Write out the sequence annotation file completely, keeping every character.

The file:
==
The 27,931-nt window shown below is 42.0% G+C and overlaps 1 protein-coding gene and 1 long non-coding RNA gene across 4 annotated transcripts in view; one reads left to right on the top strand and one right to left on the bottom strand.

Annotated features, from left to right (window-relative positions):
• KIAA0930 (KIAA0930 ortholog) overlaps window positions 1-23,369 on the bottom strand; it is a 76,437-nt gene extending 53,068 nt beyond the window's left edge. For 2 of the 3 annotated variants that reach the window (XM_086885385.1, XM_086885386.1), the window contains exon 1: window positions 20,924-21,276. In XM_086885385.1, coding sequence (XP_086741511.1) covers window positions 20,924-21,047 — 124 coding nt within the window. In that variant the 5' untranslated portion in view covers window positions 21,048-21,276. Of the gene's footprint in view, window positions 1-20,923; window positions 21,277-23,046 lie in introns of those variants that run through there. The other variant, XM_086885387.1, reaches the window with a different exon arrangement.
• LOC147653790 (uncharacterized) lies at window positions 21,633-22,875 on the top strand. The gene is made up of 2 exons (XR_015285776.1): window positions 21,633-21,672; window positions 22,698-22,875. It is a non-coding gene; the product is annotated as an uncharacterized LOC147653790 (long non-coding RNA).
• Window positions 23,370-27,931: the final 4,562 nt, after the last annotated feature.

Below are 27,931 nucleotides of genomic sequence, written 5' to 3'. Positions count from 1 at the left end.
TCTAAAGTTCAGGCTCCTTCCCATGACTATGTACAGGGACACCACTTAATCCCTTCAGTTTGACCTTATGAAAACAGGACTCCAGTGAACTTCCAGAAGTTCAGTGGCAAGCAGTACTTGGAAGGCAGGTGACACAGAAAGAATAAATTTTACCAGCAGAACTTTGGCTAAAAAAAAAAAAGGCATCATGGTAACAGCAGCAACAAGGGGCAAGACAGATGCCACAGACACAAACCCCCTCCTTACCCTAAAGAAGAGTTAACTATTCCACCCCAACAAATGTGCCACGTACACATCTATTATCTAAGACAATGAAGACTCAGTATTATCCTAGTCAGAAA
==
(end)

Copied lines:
The 27,931-nt window shown below is 42.0% G+C and overlaps 1 protein-coding gene and 1 long non-coding RNA gene across 4 annotated transcripts in view; one reads left to right on the top strand and one right to left on the bottom strand.

Annotated features, from left to right (window-relative positions):
• KIAA0930 (KIAA0930 ortholog) overlaps window positions 1-23,369 on the bottom strand; it is a 76,437-nt gene extending 53,068 nt beyond the window's left edge. For 2 of the 3 annotated variants that reach the window (XM_086885385.1, XM_086885386.1), the window contains exon 1: window positions 20,924-21,276. In XM_086885385.1, coding sequence (XP_086741511.1) covers window positions 20,924-21,047 — 124 coding nt within the window. In that variant the 5' untranslated portion in view covers window positions 21,048-21,276. Of the gene's footprint in view, window positions 1-20,923; window positions 21,277-23,046 lie in introns of those variants that run through there. The other variant, XM_086885387.1, reaches the window with a different exon arrangement.
• LOC147653790 (uncharacterized) lies at window positions 21,633-22,875 on the top strand. The gene is made up of 2 exons (XR_015285776.1): window positions 21,633-21,672; window positions 22,698-22,875. It is a non-coding gene; the product is annotated as an uncharacterized LOC147653790 (long non-coding RNA).
• Window positions 23,370-27,931: the final 4,562 nt, after the last annotated feature.

Below are 27,931 nucleotides of genomic sequence, written 5' to 3'. Positions count from 1 at the left end.
TCTAAAGTTCAGGCTCCTTCCCATGACTATGTACAGGGACACCACTTAATCCCTTCAGTTTGACCTTATGAAAACAGGACTCCAGTGAACTTCCAGAAGTTCAGTGGCAAGCAGTACTTGGAAGGCAGGTGACACAGAAAGAATAAATTTTACCAGCAGAACTTTGGCTAAAAAAAAAAAAGGCATCATGGTAACAGCAGCAACAAGGGGCAAGACAGATGCCACAGACACAAACCCCCTCCTTACCCTAAAGAAGAGTTAACTATTCCACCCCAACAAATGTGCCACGTACACATCTATTATCTAAGACAATGAAGACTCAGTATTATCCTAGTCAGAAA